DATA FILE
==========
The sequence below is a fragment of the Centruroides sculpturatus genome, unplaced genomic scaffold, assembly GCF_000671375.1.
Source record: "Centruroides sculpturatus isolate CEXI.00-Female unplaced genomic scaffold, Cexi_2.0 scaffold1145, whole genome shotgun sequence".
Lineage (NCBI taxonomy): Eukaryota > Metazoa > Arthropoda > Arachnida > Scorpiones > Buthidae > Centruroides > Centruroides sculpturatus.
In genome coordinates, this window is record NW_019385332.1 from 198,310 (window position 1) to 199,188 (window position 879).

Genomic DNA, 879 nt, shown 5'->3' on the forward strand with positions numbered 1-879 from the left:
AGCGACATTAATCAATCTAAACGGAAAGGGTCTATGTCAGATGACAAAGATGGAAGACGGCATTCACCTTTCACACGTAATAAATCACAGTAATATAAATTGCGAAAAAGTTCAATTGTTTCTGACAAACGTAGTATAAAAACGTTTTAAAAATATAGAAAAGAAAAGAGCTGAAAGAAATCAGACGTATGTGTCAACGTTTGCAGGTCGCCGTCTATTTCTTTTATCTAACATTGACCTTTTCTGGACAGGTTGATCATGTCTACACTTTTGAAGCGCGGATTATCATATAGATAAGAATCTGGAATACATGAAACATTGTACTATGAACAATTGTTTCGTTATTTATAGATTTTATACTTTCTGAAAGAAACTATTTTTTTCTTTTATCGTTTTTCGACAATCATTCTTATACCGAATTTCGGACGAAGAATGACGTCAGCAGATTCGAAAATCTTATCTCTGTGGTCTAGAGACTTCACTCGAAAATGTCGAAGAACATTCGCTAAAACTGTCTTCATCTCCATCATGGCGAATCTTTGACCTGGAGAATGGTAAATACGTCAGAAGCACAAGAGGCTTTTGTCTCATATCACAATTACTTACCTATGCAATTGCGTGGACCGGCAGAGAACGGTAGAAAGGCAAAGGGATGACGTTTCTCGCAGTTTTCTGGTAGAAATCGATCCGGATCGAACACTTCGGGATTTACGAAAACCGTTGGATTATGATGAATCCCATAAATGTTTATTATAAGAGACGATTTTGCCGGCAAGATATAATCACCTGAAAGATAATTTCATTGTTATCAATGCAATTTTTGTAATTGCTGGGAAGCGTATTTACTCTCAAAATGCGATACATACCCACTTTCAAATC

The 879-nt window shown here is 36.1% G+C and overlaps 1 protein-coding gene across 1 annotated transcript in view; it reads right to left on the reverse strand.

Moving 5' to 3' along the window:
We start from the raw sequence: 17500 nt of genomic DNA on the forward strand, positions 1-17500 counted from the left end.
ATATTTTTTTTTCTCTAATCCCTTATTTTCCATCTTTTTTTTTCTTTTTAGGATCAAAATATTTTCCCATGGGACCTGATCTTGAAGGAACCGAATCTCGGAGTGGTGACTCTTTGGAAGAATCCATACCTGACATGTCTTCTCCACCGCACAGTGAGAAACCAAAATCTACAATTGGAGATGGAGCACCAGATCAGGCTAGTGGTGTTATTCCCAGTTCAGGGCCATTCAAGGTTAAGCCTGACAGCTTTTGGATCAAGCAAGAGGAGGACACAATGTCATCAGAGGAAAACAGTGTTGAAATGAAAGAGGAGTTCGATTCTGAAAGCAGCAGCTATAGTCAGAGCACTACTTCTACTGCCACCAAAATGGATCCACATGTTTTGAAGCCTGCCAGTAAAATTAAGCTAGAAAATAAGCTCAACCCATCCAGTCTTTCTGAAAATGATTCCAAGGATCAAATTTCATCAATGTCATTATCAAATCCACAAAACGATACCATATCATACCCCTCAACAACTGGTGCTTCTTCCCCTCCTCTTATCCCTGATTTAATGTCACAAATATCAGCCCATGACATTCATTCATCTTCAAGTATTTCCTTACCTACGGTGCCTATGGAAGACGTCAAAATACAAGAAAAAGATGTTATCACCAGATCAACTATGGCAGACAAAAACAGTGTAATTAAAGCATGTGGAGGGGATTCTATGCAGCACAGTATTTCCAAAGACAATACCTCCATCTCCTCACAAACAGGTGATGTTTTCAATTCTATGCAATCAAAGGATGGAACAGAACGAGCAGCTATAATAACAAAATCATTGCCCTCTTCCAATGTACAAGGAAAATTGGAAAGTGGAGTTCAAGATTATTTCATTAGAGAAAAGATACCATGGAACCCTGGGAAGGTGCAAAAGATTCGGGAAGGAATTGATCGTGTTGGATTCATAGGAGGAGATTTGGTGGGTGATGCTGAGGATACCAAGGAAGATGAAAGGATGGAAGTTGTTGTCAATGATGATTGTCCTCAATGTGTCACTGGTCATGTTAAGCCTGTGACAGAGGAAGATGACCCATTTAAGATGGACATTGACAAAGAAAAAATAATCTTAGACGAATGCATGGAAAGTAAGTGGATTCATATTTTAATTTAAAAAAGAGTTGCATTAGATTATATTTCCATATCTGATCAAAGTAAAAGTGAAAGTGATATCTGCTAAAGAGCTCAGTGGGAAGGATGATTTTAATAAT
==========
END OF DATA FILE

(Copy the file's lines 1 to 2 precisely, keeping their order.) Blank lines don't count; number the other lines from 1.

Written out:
The sequence below is a fragment of the Centruroides sculpturatus genome, unplaced genomic scaffold, assembly GCF_000671375.1.
Source record: "Centruroides sculpturatus isolate CEXI.00-Female unplaced genomic scaffold, Cexi_2.0 scaffold1145, whole genome shotgun sequence".